Big five personality, emotional instability, and friendship quality as predictors of suicidality

  • Eyisi Meek Ifeanyichukwu
  • Agoha Benedict Chico


Suicide has been a recurrent problem among young persons all over the world, including Nigeria. The current study, therefore, examined some factors contributing to suicidality particularly big five personality, emotional instability, and friendship quality. A cross-sectional survey design was utilized and a sample of 496 Nigerian youths (mean age = 26.54 years, SD = 5.26) were used for the study. Five hypotheses were postulated and tested and the result from the first hypothesis showed that there was a significant positive relationship between big five personality and emotional instability, big five personality, and suicidality, negative relationship between emotional instability and friendship quality, positive relationship between emotional instability and suicidality and negative relationship between best friendship quality and suicidality. The result from the second hypothesis showed that the big five personality traits jointly influence suicidality. Independently, only agreeableness, conscientiousness, neuroticism, and openness to experience influenced suicidality with neuroticism being the highest predictor, but extraversion did not influence suicidality. From the third hypothesis, it was found that emotional instability significantly influenced suicidality. Furthermore, only closeness negatively influence suicidality while safety, acceptance, and help did not influence suicidality. The result further s howed that big five personality traits, emotional instability, and friendship quality significantly and jointly influenced suicidality. Incidental findings further showed that there was no significant interactive effect of gender, marital status, and relig ion on suicidality among youths. On the other hand, participants who are Islam significantly scored higher on suicidality than their Christian counterparts. Recommendations were highlighted for clinicians and suggestions for future studies were made.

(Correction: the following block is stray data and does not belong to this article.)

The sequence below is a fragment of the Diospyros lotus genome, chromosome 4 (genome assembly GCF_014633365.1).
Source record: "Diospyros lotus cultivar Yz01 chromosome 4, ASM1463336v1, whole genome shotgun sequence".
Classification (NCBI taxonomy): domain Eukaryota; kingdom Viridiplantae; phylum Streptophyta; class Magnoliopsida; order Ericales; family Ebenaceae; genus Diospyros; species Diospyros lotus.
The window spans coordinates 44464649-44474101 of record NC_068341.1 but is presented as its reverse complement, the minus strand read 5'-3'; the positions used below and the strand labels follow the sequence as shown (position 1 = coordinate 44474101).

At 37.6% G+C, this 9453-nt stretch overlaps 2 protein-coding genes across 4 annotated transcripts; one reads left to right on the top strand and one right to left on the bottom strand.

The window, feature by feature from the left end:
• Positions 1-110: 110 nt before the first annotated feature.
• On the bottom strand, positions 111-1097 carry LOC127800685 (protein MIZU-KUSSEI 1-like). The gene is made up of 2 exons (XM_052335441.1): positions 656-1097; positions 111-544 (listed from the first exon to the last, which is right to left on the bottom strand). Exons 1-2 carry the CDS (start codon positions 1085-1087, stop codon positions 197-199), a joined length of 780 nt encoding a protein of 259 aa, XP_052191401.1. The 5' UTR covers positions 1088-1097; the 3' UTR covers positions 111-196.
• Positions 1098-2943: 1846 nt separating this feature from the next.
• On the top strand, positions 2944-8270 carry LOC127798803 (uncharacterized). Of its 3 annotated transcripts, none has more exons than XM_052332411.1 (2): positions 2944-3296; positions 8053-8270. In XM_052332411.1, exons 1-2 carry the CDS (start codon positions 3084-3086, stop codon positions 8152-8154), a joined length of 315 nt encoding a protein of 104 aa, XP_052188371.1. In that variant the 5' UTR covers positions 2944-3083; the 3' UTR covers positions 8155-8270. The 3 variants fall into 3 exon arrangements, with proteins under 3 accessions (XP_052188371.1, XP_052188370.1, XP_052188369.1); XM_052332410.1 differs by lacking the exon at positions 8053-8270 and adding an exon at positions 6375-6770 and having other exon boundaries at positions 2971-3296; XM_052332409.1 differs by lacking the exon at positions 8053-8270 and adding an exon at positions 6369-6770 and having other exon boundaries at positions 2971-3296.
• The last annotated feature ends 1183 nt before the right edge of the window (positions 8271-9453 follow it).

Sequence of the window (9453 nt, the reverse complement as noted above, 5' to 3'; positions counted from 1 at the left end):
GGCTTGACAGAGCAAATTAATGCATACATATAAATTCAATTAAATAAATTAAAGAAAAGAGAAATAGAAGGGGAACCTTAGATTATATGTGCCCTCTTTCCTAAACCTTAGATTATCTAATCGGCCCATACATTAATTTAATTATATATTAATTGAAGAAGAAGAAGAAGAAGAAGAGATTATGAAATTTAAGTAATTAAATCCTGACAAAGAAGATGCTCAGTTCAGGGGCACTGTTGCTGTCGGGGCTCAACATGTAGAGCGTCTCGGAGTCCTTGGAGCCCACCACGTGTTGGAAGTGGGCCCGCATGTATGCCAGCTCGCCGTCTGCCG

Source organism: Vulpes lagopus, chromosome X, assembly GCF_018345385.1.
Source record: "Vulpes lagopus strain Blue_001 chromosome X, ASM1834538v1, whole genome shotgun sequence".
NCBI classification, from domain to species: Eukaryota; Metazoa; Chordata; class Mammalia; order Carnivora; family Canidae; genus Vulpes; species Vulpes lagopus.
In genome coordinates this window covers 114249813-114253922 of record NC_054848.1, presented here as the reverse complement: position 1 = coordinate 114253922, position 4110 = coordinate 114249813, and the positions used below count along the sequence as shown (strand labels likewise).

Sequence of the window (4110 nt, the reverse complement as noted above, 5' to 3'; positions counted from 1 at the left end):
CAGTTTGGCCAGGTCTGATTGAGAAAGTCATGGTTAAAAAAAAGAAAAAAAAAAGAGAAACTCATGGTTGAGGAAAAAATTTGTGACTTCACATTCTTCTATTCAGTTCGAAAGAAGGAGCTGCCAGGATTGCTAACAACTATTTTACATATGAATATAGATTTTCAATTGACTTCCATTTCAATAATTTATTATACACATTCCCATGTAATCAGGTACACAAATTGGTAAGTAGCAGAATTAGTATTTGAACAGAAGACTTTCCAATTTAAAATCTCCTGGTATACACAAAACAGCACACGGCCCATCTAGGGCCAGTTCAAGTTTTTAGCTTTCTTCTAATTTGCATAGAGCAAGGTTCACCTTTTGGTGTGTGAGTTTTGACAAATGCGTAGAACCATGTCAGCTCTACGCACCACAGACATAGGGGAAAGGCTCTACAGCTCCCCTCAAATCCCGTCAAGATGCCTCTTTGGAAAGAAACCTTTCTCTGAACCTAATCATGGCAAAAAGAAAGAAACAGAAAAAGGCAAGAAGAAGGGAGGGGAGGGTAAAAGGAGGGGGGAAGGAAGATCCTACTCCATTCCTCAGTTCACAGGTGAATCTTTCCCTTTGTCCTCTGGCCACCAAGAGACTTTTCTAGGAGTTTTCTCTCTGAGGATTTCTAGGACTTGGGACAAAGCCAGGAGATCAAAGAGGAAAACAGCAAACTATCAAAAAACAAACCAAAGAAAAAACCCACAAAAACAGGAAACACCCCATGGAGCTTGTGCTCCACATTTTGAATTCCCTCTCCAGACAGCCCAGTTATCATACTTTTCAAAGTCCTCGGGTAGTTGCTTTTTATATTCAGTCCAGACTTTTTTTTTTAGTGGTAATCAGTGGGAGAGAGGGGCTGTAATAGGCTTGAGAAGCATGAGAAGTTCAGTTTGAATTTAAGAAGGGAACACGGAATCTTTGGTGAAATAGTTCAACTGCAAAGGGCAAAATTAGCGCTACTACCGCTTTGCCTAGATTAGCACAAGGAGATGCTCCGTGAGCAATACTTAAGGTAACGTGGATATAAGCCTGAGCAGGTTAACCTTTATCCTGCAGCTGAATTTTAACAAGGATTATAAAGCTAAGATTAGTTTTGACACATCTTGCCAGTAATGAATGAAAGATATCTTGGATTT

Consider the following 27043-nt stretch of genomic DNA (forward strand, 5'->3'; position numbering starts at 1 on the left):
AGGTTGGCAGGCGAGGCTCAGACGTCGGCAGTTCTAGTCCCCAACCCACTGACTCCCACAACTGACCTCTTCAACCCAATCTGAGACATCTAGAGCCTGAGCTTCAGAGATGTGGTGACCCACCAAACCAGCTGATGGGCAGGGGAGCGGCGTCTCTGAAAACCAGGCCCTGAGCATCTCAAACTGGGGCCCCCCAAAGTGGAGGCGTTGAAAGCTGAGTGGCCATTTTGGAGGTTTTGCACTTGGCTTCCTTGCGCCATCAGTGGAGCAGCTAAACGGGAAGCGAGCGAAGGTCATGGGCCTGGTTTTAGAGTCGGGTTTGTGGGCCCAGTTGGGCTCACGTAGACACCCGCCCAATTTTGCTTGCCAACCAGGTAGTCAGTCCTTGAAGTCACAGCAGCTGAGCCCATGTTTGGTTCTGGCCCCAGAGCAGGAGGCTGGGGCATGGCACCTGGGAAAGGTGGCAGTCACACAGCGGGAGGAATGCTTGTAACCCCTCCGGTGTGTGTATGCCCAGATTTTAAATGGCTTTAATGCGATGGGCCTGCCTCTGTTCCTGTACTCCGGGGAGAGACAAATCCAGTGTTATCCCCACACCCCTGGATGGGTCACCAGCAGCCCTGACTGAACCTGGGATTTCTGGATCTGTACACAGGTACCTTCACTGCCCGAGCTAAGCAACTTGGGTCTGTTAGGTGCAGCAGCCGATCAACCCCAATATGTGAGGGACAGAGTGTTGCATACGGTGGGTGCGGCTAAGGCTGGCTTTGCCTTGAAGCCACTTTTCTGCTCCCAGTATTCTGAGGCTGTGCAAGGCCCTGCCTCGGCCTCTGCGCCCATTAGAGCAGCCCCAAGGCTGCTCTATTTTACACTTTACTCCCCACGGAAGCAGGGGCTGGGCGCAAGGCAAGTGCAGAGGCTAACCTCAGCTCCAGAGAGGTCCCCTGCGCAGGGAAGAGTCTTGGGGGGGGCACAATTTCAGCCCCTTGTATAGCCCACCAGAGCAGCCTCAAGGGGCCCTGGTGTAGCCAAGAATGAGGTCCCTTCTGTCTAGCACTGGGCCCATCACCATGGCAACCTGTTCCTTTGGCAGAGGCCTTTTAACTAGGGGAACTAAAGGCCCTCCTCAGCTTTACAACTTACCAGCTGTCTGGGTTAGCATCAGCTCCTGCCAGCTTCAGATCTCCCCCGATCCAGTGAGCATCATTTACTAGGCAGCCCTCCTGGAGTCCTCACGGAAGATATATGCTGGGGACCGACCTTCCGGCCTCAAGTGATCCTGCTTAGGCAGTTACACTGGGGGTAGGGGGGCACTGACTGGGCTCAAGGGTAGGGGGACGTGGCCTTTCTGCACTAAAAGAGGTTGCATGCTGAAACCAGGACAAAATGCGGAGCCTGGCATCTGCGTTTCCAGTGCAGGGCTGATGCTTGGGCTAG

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eISSN: 1117-1421